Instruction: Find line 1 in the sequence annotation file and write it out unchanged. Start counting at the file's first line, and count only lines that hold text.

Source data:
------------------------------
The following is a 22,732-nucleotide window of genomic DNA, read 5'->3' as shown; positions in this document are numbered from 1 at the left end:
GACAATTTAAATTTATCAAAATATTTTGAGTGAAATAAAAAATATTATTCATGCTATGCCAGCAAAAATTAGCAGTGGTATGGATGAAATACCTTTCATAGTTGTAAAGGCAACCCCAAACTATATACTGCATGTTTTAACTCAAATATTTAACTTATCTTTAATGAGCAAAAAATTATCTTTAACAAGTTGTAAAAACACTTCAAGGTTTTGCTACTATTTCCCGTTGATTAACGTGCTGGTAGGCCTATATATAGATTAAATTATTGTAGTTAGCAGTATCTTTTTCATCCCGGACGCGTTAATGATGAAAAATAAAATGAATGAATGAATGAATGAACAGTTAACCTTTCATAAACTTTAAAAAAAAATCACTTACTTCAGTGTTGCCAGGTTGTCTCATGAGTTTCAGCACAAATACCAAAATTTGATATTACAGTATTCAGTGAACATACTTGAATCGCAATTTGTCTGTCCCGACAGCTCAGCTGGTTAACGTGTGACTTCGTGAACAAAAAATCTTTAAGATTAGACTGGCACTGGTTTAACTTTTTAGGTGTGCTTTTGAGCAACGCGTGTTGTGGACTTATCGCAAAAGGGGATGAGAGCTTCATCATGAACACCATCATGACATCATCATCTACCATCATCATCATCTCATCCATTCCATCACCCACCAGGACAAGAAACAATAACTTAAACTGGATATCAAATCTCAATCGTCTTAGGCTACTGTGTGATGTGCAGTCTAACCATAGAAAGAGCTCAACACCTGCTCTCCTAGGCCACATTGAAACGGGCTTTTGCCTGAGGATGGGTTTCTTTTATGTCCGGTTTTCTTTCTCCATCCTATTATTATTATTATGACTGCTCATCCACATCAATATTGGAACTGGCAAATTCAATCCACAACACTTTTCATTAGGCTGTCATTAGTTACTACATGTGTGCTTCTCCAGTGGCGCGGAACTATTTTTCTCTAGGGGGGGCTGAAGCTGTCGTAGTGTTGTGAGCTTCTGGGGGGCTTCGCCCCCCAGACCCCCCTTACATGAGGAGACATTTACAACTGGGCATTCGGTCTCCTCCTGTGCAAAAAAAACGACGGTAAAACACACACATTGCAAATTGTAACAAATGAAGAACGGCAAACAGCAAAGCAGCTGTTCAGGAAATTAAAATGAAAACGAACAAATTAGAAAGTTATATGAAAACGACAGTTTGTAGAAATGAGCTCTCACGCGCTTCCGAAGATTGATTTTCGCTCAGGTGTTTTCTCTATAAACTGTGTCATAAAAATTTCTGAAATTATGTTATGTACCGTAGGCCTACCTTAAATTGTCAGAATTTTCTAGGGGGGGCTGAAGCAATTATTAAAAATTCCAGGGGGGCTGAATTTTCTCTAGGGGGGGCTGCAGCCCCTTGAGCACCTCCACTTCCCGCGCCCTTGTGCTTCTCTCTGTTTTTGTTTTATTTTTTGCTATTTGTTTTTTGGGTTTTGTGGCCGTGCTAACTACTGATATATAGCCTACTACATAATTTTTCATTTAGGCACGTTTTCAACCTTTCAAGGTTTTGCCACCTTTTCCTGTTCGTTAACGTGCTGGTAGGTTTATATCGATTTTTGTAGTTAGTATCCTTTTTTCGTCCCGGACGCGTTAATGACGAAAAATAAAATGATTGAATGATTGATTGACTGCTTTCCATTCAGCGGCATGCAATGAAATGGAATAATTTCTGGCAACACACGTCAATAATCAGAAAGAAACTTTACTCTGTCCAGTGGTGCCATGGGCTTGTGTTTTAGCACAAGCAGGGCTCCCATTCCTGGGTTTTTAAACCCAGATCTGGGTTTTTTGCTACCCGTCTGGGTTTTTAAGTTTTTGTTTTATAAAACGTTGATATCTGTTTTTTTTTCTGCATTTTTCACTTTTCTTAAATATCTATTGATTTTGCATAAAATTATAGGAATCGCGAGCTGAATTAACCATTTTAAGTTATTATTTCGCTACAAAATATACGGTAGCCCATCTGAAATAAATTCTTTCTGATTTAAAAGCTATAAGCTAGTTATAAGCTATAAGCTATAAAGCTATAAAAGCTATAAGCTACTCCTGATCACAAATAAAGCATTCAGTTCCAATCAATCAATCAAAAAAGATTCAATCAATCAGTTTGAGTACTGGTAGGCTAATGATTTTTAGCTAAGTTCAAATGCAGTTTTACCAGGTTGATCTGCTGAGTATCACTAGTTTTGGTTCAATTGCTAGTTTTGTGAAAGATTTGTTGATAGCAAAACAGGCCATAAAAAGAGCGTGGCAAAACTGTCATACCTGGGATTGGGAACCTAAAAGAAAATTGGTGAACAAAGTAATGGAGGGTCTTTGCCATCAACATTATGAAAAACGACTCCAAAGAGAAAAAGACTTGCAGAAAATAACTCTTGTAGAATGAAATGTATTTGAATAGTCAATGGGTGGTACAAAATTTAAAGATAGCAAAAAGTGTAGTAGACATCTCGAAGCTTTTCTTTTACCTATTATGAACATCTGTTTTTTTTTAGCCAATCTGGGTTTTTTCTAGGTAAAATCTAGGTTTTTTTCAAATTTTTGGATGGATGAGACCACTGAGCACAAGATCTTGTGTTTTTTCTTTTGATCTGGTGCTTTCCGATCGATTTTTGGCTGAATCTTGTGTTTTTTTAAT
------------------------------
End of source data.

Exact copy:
The following is a 22,732-nucleotide window of genomic DNA, read 5'->3' as shown; positions in this document are numbered from 1 at the left end: